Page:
The Class of 2006 Fondly Pays Tribute to Gabby Giffordsby Representative John A. Yarmuth
Posted on 2014-01-08
YARMUTH. I thank the gentleman from Tennessee.
Mr. Speaker, this is a very, very meaningful day. Like so many other things in our lives, there are certain times, certain events that you always recall where you were when they occurred. And I remember very well that Saturday when I was at lunch with a group of friends and received word that Gabby had been shot. I remember later in the day not too long after that when the reports were actually that she had passed away. I remember the feelings I had then.
Fortunately, she did survive, but the emotions of that day live with me, and, unfortunately, they are reinforced too many times. They have been reinforced at Newtown and in Aurora. And even before the Gabby Giffords shooting in Tucson, they were reinforced in my community of Louisville, Kentucky, where a disgruntled employee shot, with an assault weapon, a number of coworkers in the Standard Gravure printing plant that prints the Courier-Journal. I remember also a mass shooting at Heath High School in Paducah, Kentucky, one of the first school shootings.
Unfortunately, the list continues to grow. Many of these inexplicable shootings are committed with weapons that are designed only to inflict massive casualties. And after Newtown, I spoke out the next day in saying actually that I was sorry that I had not spoken out on a regular basis, that I vowed at that point, as Gabby has vowed every day of her life over the last 3 years, to make it a mission to try and create saner gun laws in this country. Even in my State of Kentucky, with a very, very long and significant gun culture, vast majorities of our citizens believe that we ought to have universal background checks, and yet we have not been able to make any ground in that effort.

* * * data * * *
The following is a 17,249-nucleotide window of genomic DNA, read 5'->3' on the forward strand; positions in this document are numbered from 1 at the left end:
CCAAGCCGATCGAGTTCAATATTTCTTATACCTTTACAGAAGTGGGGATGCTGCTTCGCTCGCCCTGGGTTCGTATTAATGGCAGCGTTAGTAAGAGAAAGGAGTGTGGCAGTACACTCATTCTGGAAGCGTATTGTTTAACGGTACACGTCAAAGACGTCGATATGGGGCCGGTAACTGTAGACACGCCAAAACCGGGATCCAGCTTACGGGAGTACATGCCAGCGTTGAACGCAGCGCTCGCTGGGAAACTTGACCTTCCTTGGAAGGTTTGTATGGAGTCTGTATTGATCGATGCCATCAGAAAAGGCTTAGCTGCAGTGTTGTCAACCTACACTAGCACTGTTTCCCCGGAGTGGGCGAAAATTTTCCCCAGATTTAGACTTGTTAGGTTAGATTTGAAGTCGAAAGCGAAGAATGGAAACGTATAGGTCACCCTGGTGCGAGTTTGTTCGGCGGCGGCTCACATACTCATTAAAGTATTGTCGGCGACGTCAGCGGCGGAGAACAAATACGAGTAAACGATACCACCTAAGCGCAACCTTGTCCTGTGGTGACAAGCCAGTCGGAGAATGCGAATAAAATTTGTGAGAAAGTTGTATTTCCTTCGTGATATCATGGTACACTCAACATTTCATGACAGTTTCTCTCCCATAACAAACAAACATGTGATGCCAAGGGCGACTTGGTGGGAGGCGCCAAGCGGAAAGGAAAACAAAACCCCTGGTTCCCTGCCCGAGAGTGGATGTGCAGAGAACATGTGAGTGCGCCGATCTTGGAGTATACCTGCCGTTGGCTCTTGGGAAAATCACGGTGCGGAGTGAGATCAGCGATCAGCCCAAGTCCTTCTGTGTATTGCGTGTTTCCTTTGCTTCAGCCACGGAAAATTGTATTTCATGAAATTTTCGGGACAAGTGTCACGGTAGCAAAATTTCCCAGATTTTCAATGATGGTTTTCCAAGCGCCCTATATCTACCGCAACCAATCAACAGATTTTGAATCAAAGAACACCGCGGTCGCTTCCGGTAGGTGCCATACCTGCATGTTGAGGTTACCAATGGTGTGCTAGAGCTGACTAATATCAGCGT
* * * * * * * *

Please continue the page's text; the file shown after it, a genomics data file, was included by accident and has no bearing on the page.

I think most people realize that in that Gabrielle Giffords shooting that Jared Loughner, the perpetrator, was actually wrestled to the ground when he had stopped to reload because he did not have a 30- capacity magazine. He had a lesser capacity magazine. And yet we can't deal with, again, these weapons and magazines made to inflict damage on many, many people.
I can't help but think that a lot of the frustration with Congress, with [[Page H63]] this government, throughout the country is not a function of our inability or unwillingness to work the will of the American people. As we remember now this tragedy of 3 years ago and also remember the incredible work of Gabby Giffords over these last 3 years in trying to create a saner approach to guns in this country, it is important that we recognize that we do have an obligation to respond to what the American people want us to do. And if we would take simple steps, sane steps and logical steps, like requiring everyone who purchases a weapon in this country to undergo a background check, then maybe our approval rating, maybe the confidence and the credibility of government will improve slightly.
So it is an honor to stand here on the floor and to pay tribute to a friend, a colleague, and a great American who continues to fight for her country and our citizens and to urge all of us to think about what she has stood for over the last 3 years and rededicate our efforts to improving the lives of and the security of the American people.